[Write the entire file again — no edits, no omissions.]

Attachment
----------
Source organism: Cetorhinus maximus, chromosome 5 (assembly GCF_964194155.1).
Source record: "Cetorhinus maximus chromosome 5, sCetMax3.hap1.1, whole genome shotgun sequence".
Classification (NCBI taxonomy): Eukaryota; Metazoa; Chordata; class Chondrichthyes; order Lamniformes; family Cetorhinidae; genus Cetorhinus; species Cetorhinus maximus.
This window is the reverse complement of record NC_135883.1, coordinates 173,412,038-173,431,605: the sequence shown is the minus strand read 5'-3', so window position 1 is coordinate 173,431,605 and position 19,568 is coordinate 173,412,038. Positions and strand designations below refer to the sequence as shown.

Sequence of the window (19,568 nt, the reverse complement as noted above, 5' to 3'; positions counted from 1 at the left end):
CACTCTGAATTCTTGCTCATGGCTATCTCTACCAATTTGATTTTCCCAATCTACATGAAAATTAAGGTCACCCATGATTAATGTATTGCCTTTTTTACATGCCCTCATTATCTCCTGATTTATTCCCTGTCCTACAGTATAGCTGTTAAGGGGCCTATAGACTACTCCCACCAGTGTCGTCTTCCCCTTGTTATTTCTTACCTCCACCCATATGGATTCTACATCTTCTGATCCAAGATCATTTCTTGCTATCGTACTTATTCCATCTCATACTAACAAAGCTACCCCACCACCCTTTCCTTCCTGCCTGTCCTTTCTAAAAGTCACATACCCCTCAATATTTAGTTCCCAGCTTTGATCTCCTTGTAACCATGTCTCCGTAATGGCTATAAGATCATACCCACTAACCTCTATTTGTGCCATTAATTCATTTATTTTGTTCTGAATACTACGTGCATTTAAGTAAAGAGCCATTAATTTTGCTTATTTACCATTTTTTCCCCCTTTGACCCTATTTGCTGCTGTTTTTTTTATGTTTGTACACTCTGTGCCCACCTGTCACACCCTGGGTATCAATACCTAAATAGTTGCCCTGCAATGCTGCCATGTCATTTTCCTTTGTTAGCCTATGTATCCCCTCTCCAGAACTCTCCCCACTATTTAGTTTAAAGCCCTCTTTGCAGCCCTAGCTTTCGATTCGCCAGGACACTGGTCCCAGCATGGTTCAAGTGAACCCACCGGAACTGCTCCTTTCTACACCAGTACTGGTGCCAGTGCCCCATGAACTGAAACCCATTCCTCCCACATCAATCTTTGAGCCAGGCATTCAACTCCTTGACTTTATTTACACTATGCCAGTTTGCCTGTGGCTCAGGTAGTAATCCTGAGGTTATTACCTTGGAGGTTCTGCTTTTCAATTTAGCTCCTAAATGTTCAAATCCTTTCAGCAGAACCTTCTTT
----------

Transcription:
Source organism: Cetorhinus maximus, chromosome 5 (assembly GCF_964194155.1).
Source record: "Cetorhinus maximus chromosome 5, sCetMax3.hap1.1, whole genome shotgun sequence".
Classification (NCBI taxonomy): Eukaryota; Metazoa; Chordata; class Chondrichthyes; order Lamniformes; family Cetorhinidae; genus Cetorhinus; species Cetorhinus maximus.
This window is the reverse complement of record NC_135883.1, coordinates 173,412,038-173,431,605: the sequence shown is the minus strand read 5'-3', so window position 1 is coordinate 173,431,605 and position 19,568 is coordinate 173,412,038. Positions and strand designations below refer to the sequence as shown.

Sequence of the window (19,568 nt, the reverse complement as noted above, 5' to 3'; positions counted from 1 at the left end):
CACTCTGAATTCTTGCTCATGGCTATCTCTACCAATTTGATTTTCCCAATCTACATGAAAATTAAGGTCACCCATGATTAATGTATTGCCTTTTTTACATGCCCTCATTATCTCCTGATTTATTCCCTGTCCTACAGTATAGCTGTTAAGGGGCCTATAGACTACTCCCACCAGTGTCGTCTTCCCCTTGTTATTTCTTACCTCCACCCATATGGATTCTACATCTTCTGATCCAAGATCATTTCTTGCTATCGTACTTATTCCATCTCATACTAACAAAGCTACCCCACCACCCTTTCCTTCCTGCCTGTCCTTTCTAAAAGTCACATACCCCTCAATATTTAGTTCCCAGCTTTGATCTCCTTGTAACCATGTCTCCGTAATGGCTATAAGATCATACCCACTAACCTCTATTTGTGCCATTAATTCATTTATTTTGTTCTGAATACTACGTGCATTTAAGTAAAGAGCCATTAATTTTGCTTATTTACCATTTTTTCCCCCTTTGACCCTATTTGCTGCTGTTTTTTTTATGTTTGTACACTCTGTGCCCACCTGTCACACCCTGGGTATCAATACCTAAATAGTTGCCCTGCAATGCTGCCATGTCATTTTCCTTTGTTAGCCTATGTATCCCCTCTCCAGAACTCTCCCCACTATTTAGTTTAAAGCCCTCTTTGCAGCCCTAGCTTTCGATTCGCCAGGACACTGGTCCCAGCATGGTTCAAGTGAACCCACCGGAACTGCTCCTTTCTACACCAGTACTGGTGCCAGTGCCCCATGAACTGAAACCCATTCCTCCCACATCAATCTTTGAGCCAGGCATTCAACTCCTTGACTTTATTTACACTATGCCAGTTTGCCTGTGGCTCAGGTAGTAATCCTGAGGTTATTACCTTGGAGGTTCTGCTTTTCAATTTAGCTCCTAAATGTTCAAATCCTTTCAGCAGAACCTTCTTT